See on www.andyrapkins.co.uk
For wedding photography, I have partnered with a friend of mine, Randy Pond, from Randy Pond Photography. We have been shooting weddings for about 2 years now. For this lovely couple engagement session, I thought it would be great to try out off camera flash with my Fuji X-Pro1. I wasn’t disappointed. Using Radio Poppers JrX system as the main source for triggering my Canon flash, I had full control of the flash power remotely. The only bad design on the Radio Poppers JrX system is the fact that camera unit has the antenna protruding from the bottom of the unit, making it impossible to attach to the hot shoe of the X-Pro1. Luckily the Fuji camera has a PC sync port on the side, and I could connect the transmitter part to it. It does not look very nice, as the transmitter hangs down from the camera by a wire, but it works. You just have to pay special attention no to loose it. Otherwise everything worked flawlessly. I could easily change the power of the Canon flash right from the camera (actually the trasmitter). But, let’s forget the technical mumbo jumbo, and concentrate on Lori and Rob. They are a great couple and the engagement session went wonderfully. I really can’t wait for their wedding day!
See on www.miksmedia.net
Final thoughts on the Fuji X-Pro 1 and X-100 for wedding documentaries.
Yesterday I photographed a whole wedding documentary only using the two Fuji cameras. I only used the X100 (35mm), the 18mm(27mm) and 35mm(50mm) on the X-Pro1. For backup, I had a second shooter on my side with Nikon gear, so I knew I would be covered or could easily switch system if things don’t work out well.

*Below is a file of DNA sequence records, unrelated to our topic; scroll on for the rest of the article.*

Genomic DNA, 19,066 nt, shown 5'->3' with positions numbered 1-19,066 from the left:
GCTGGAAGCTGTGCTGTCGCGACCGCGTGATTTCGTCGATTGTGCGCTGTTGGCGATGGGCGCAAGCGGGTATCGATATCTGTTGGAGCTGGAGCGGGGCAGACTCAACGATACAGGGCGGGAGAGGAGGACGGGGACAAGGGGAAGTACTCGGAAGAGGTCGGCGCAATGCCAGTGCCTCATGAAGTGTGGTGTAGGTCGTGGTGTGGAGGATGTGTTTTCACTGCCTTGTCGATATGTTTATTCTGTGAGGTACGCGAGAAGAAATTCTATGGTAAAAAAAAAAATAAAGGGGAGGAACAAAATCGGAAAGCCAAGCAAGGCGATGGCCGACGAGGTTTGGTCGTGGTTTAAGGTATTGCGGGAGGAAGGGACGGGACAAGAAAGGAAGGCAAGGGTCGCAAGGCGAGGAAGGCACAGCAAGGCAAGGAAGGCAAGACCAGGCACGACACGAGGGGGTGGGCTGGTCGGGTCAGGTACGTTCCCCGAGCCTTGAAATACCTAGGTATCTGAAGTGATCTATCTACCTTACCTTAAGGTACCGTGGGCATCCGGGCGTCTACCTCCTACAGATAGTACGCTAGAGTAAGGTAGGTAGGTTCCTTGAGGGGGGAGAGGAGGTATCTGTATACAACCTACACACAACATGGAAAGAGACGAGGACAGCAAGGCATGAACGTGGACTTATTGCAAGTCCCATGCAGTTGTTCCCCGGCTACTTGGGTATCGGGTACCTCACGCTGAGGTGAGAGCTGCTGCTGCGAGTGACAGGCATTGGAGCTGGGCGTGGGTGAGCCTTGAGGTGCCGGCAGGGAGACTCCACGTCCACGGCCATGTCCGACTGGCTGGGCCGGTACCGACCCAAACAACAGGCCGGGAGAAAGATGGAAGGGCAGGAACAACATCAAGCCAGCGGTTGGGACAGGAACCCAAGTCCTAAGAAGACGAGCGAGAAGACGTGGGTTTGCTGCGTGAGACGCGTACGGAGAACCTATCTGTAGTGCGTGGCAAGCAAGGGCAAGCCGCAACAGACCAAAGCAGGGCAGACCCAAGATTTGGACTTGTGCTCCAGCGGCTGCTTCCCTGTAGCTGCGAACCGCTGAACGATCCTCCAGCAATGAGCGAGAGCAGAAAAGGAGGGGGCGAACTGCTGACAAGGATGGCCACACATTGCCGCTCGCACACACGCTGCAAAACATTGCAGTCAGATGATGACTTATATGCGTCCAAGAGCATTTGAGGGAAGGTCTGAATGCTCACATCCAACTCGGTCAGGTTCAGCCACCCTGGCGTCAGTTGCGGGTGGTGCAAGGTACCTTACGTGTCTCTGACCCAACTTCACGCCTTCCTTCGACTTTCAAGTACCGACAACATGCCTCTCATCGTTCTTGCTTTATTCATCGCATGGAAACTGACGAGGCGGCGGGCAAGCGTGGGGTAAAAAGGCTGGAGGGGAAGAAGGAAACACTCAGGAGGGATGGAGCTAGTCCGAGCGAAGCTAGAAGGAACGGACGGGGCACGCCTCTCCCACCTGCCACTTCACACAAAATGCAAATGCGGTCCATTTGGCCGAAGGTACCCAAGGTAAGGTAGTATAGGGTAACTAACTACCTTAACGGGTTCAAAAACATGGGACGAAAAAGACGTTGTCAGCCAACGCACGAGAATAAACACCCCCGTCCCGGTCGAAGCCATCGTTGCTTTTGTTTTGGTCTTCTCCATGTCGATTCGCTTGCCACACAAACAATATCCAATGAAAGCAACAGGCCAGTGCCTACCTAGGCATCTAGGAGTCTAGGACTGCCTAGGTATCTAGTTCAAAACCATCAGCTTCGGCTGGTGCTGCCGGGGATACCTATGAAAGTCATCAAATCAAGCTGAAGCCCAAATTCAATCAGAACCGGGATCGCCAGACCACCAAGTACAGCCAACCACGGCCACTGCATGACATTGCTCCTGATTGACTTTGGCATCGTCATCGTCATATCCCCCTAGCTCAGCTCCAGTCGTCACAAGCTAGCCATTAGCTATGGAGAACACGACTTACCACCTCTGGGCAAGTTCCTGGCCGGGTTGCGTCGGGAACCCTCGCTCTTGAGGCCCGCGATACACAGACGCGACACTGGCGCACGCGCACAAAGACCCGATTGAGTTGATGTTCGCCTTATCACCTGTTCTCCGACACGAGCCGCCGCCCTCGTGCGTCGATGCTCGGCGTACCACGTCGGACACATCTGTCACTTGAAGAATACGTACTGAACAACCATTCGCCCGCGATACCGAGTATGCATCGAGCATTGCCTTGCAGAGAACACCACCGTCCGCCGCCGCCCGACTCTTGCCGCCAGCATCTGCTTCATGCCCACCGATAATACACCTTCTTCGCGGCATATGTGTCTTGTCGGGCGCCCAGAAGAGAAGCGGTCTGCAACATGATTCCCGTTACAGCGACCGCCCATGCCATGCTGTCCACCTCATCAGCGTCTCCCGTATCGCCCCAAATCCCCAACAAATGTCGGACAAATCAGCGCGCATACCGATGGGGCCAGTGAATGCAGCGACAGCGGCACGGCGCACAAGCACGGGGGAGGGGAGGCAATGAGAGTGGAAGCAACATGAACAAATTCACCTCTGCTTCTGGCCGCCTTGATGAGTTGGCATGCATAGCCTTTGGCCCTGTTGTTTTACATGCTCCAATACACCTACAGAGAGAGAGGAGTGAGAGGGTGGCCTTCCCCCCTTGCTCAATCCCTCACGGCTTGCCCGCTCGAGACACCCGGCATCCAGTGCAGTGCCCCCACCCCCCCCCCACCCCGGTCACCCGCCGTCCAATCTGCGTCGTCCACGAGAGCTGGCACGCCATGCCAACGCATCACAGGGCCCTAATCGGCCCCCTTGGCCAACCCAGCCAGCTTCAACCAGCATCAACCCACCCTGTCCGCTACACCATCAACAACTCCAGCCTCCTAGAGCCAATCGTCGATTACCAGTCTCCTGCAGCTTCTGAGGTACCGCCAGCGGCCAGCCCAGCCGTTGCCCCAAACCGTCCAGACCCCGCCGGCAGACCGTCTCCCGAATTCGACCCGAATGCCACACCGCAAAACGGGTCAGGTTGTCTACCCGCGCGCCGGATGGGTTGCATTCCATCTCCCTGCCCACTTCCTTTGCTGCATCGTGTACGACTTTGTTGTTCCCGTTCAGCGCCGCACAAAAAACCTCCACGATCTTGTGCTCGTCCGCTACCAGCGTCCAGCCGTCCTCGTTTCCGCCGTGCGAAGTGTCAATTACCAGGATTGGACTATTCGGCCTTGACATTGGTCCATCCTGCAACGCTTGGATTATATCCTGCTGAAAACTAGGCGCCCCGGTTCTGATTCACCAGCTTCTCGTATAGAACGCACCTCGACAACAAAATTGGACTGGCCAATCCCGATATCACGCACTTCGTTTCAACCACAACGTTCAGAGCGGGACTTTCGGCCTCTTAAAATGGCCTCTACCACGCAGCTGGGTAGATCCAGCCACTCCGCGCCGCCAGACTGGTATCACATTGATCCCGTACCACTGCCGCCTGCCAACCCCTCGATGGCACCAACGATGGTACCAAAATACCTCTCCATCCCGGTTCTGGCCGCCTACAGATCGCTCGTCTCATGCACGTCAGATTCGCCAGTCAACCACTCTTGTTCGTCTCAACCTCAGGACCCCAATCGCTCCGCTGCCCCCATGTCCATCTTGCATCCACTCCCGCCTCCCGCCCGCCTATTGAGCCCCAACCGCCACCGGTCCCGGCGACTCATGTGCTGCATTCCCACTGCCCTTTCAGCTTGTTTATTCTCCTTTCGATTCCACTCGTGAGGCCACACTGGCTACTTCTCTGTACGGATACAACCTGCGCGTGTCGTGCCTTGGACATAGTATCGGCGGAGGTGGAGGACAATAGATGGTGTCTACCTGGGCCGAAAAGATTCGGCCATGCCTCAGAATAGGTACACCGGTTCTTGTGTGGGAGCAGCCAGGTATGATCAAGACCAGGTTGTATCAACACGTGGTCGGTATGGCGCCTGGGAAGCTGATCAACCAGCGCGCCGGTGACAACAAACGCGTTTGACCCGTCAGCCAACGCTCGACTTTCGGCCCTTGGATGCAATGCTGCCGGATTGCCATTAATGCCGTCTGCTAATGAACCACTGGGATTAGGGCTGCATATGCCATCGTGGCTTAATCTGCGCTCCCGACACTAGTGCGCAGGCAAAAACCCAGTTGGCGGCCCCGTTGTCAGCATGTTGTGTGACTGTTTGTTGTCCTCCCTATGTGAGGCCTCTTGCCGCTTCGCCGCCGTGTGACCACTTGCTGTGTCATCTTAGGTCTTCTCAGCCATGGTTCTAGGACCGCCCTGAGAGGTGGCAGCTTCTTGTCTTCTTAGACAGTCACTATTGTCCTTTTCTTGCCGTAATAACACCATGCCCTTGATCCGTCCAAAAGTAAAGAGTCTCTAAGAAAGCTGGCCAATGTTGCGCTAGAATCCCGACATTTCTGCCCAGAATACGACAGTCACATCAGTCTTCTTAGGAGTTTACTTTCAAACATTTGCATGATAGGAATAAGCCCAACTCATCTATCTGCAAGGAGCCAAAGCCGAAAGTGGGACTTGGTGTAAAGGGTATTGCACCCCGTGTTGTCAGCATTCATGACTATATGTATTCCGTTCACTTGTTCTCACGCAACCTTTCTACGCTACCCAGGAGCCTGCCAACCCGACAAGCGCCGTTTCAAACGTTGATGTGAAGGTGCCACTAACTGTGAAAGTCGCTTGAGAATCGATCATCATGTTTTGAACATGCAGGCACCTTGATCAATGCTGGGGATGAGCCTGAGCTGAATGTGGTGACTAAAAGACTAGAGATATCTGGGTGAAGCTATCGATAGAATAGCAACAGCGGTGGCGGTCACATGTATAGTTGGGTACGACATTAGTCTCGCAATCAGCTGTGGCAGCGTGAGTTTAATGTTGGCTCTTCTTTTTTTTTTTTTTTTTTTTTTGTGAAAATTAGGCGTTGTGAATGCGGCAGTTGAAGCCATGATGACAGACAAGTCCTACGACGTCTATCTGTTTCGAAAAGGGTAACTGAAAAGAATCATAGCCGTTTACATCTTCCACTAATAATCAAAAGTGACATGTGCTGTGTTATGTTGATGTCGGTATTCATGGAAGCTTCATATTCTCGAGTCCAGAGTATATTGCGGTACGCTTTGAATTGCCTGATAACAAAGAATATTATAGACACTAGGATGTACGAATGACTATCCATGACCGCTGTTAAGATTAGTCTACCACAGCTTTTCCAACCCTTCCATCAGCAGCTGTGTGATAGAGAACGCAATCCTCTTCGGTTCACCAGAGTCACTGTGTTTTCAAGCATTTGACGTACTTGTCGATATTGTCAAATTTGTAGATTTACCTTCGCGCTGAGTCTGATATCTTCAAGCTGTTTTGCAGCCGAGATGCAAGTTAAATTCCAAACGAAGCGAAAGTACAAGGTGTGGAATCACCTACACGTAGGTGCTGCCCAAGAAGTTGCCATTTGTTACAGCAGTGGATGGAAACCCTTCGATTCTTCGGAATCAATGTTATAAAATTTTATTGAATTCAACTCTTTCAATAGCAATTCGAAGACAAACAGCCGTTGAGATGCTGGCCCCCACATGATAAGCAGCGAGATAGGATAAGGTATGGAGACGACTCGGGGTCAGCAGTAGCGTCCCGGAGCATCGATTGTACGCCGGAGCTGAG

But it did work out very well, so I wanted to share some of my experiences……
See on thomasmarek.blogspot.de
Megumi and Jeremy are such a lovely couple and they are a total pleasure to be around. They are going to be such awesome parents! Also, I think it should be mandatory from now on that every maternity session should include a shoulder rub for the mama-to-be from the dad-to-be, amiright? There little one is due mid-August.
All images shot with the Fuji X-Pro1 and 35mm f1.4, edited in Aperture 3 with vscofilm.
See on vanearlphotography.com
Let me be straight. I love my Fujifilm X100. Despite the fact that people think that I am shallow, I will normally look to the innards and how I use the tools effectively. Seriously nothing beats the direct controls afforded by cameras of yesteryears. Aperture ring on the camera barrel, shutter speed dial on the right edge of the camera top plate. Left hand changes aperture and right hand changes shutter speed and controls the shutter. Quick, fast, accurate and to the point. I would say the form or in this case the dials, dictates how the camera looks like. Good old retro look won’t get things done quickly through buttons alone or in some cases it comes with dials. Aperture rings and dials together are the better deal.
See on wilzworkz.wordpress.com